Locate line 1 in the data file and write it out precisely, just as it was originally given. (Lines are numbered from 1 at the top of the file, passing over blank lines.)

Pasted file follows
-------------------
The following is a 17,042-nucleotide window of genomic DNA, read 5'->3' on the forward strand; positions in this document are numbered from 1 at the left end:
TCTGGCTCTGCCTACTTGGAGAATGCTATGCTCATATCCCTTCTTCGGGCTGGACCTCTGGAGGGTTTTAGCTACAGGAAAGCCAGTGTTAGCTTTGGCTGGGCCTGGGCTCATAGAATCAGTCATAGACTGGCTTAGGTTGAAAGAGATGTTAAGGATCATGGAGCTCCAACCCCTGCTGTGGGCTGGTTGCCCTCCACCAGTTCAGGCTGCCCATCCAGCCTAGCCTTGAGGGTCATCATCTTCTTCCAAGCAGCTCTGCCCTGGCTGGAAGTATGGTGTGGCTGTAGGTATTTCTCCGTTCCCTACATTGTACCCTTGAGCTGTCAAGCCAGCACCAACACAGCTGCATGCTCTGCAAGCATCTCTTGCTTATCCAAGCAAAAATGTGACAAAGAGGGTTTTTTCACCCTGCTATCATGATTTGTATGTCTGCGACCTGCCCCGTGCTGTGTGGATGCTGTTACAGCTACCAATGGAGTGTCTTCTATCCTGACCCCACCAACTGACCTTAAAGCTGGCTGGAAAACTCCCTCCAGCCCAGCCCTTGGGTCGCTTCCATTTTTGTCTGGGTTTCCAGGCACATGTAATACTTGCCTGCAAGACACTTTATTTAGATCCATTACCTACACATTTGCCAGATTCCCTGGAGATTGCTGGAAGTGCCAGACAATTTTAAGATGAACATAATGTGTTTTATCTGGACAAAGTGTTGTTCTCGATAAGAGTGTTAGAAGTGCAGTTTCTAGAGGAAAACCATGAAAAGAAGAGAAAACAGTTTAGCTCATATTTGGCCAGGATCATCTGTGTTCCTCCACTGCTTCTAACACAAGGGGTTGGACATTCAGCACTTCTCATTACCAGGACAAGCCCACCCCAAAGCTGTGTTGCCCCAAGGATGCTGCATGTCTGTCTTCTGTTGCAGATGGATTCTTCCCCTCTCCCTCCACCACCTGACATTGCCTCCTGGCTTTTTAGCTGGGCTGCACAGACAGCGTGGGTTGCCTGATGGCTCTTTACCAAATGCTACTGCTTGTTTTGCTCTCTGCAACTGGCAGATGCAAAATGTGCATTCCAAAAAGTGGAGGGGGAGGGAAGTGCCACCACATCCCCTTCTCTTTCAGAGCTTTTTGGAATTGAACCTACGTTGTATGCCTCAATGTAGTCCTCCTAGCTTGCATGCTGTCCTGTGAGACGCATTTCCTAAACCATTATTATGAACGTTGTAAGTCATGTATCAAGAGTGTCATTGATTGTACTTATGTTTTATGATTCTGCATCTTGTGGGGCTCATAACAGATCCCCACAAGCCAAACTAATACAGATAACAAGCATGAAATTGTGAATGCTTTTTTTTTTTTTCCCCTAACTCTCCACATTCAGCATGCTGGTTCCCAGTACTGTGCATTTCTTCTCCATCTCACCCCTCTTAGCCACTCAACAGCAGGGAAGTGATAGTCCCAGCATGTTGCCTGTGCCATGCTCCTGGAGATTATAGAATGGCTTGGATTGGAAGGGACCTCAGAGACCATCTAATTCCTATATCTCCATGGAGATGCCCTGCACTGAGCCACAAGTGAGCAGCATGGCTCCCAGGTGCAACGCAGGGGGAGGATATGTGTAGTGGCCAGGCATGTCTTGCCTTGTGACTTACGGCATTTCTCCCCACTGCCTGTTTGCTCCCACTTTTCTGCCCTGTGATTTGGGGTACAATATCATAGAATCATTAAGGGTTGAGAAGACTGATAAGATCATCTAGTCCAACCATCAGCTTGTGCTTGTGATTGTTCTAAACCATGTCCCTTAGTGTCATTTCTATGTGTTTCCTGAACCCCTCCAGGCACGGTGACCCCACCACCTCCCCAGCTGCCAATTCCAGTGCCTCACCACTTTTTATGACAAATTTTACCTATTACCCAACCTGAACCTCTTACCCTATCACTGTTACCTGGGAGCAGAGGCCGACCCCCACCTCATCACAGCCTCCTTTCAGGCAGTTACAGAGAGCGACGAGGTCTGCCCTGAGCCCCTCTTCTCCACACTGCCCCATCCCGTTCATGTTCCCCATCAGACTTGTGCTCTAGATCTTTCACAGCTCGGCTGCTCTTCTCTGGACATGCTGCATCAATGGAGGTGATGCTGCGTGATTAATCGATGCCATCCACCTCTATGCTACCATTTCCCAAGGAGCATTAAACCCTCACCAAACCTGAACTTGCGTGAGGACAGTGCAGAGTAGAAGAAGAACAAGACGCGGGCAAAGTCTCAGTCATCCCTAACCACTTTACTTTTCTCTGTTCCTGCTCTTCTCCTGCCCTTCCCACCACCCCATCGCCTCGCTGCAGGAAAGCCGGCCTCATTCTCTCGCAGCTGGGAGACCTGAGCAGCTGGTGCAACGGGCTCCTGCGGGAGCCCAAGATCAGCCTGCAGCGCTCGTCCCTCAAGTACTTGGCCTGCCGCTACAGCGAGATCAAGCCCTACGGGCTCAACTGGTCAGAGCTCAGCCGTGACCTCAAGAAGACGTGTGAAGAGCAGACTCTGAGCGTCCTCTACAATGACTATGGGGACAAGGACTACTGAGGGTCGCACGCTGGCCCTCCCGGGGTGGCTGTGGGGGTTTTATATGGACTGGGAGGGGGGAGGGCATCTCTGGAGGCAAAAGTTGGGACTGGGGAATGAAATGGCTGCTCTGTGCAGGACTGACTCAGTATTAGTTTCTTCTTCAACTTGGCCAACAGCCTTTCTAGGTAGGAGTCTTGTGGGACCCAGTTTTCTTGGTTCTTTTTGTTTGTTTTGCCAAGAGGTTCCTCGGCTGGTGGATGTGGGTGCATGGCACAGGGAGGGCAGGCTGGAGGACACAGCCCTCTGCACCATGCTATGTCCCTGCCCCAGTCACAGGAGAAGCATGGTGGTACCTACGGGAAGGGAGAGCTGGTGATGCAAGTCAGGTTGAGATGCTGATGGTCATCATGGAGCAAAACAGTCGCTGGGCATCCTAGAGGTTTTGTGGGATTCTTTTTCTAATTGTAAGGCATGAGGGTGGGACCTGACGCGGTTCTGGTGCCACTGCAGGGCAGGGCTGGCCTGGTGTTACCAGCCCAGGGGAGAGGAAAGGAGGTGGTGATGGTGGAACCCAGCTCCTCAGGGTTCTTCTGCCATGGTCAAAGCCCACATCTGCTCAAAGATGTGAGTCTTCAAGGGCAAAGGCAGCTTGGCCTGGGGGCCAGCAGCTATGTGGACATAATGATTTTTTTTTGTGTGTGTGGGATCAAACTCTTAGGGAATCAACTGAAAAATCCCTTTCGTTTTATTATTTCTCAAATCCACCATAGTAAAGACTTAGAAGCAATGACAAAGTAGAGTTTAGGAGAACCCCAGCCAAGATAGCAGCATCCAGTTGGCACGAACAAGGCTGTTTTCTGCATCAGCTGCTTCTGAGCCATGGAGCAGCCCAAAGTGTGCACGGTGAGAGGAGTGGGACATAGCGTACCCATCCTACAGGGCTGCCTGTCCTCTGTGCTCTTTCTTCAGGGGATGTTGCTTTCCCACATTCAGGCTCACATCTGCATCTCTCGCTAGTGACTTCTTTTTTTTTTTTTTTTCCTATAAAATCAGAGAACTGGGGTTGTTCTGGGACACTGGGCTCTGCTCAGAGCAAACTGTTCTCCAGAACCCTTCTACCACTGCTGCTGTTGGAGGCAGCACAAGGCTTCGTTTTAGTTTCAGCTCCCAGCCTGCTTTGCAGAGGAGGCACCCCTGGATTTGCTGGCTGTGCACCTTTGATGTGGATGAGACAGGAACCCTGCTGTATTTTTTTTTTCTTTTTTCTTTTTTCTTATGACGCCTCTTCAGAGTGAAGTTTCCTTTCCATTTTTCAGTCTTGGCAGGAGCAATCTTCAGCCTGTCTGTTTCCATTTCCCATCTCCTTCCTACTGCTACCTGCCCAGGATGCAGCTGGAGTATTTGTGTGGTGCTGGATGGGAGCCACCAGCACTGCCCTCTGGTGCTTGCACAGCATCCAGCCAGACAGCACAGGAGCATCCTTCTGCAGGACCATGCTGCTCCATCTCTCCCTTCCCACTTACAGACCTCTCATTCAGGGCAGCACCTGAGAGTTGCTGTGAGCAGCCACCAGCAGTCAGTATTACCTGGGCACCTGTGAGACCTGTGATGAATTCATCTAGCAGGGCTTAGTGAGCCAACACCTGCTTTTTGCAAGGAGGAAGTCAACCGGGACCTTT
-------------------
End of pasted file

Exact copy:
The following is a 17,042-nucleotide window of genomic DNA, read 5'->3' on the forward strand; positions in this document are numbered from 1 at the left end: